Apr 20, 2019
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Eric Gansworth, the newest artist in residence for the Arne Nixon Center for the Study of Children’s Literature, speaks to the audience during a reception in the University Dining Hall on Monday, March 18, 2019. (Paige Gibbs/The Collegian)

Henry Madden Library welcomes 2019 artist in residence

About 25 students, faculty and community members attended a catered reception welcoming Eric Gansworth, the newest artist in residence for the Arne Nixon Center for the Study of Children’s Literature in University Dining on March 18.

At the hour-long reception, Gansworth told a few anecdotes about living on the reservation, showed some of his visual art from his website, explained the meaning behind the works and read a few poetry pieces.

Gansworth is a writer and visual artist who was raised at the Tuscarora Nation, a small American Indian reservation with a population of only 1,100 people. His works of fiction, poetry and paintings are inspired by his life raised on the periphery, meaning on the outside of mainstream society, Gansworth said.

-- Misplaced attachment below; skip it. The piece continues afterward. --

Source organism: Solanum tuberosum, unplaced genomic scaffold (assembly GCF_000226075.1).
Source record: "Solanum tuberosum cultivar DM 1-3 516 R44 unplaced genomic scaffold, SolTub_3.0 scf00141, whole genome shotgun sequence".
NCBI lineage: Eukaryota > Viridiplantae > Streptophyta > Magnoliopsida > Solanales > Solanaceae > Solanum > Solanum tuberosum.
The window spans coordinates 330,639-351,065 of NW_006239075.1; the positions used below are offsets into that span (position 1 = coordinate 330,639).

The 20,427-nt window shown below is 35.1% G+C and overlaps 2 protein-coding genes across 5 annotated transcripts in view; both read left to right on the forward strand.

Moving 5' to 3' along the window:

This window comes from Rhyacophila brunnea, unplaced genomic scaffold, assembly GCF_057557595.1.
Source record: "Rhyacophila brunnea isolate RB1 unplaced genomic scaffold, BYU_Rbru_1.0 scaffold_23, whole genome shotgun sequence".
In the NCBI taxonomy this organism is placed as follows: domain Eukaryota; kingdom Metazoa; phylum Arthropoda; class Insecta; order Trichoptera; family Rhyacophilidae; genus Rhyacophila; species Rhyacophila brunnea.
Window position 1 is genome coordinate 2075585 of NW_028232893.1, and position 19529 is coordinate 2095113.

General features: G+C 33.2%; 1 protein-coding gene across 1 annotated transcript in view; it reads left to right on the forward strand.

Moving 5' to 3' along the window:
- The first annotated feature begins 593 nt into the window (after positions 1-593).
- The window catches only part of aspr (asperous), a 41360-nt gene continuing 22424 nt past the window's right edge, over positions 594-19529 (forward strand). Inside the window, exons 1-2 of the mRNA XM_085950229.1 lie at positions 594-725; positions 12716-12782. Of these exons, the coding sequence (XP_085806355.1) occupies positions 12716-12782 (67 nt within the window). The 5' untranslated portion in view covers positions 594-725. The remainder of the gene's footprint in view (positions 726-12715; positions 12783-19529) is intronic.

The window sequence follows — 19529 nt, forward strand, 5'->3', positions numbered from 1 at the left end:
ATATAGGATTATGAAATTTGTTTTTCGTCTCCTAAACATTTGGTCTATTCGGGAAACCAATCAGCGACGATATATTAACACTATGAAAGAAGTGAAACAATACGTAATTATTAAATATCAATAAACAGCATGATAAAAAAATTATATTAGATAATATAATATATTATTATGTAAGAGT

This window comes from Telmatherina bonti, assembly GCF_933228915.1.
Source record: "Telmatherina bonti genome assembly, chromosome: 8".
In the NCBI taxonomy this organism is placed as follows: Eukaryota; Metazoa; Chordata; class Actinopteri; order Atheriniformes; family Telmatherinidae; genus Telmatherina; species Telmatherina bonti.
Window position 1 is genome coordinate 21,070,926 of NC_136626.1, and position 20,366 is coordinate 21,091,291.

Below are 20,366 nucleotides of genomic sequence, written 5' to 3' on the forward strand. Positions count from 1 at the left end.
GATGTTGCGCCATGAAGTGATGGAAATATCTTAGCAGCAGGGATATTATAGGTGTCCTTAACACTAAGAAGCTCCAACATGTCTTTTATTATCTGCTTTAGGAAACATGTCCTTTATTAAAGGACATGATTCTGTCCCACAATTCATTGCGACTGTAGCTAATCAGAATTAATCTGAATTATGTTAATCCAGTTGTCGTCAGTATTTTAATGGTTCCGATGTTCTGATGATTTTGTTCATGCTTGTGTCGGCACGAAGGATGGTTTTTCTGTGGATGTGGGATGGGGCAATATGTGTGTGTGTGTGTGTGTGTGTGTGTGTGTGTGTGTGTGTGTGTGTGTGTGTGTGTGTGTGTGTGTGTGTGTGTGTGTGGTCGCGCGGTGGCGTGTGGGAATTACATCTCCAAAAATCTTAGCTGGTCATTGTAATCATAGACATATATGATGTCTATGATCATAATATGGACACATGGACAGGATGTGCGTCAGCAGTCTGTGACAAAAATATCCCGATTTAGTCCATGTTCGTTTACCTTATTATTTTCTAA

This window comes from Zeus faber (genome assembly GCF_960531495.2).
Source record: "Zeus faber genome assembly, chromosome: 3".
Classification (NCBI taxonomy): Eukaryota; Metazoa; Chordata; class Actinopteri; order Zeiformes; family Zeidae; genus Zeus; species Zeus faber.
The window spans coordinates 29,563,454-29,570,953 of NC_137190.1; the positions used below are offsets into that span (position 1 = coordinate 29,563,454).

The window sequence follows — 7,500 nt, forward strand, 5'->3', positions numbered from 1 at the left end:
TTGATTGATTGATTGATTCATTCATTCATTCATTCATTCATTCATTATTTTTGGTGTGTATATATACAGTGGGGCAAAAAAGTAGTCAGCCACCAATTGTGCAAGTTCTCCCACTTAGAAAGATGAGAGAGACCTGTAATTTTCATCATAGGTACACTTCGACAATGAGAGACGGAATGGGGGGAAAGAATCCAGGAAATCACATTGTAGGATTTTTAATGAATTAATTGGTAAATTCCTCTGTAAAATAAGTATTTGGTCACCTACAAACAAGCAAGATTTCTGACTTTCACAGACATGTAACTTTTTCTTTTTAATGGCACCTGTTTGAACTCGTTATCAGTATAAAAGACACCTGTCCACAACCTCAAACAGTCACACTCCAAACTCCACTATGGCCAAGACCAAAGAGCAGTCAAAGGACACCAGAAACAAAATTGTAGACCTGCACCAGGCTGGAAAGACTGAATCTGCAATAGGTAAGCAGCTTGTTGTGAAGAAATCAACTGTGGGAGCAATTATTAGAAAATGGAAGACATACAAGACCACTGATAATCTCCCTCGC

His art is a way for him to embrace the life he lived, both “the flaws and the richness,” Gansworth said.

As a recipient of the Arne Nixon Center artist in residence fellowship, Gansworth received a $10,000 stipend and a paid weeklong visit to Fresno from March 18-22, according to a news release.  

During his week on campus, Ganworth was integrated into English, education and American Indian studies classes.

Some of his visual art includes a series titled “Give Me Some Truth,” named after the famous John Lennon song. The series consists of reimagined Beatles and Lennon album covers with traditional American Indian styled art.

Much of Gansworth’s visual work contains the image of honey bees to signify his fascination with cross-pollination of cultures, he said.

Although from a small, tight-knit community, Gansworth said he has felt much support in his artistic endeavors. When he had trouble getting published, he said he nearly gave up.

On Sunday nights after doing his laundry, he Gansworth said he irons his clothes and tells himself stories from his past. If he wanted to give up, he would still be telling himself those stories, he said.

“I might as well write them down,” Gansworth said. “It’s what I love to do.”

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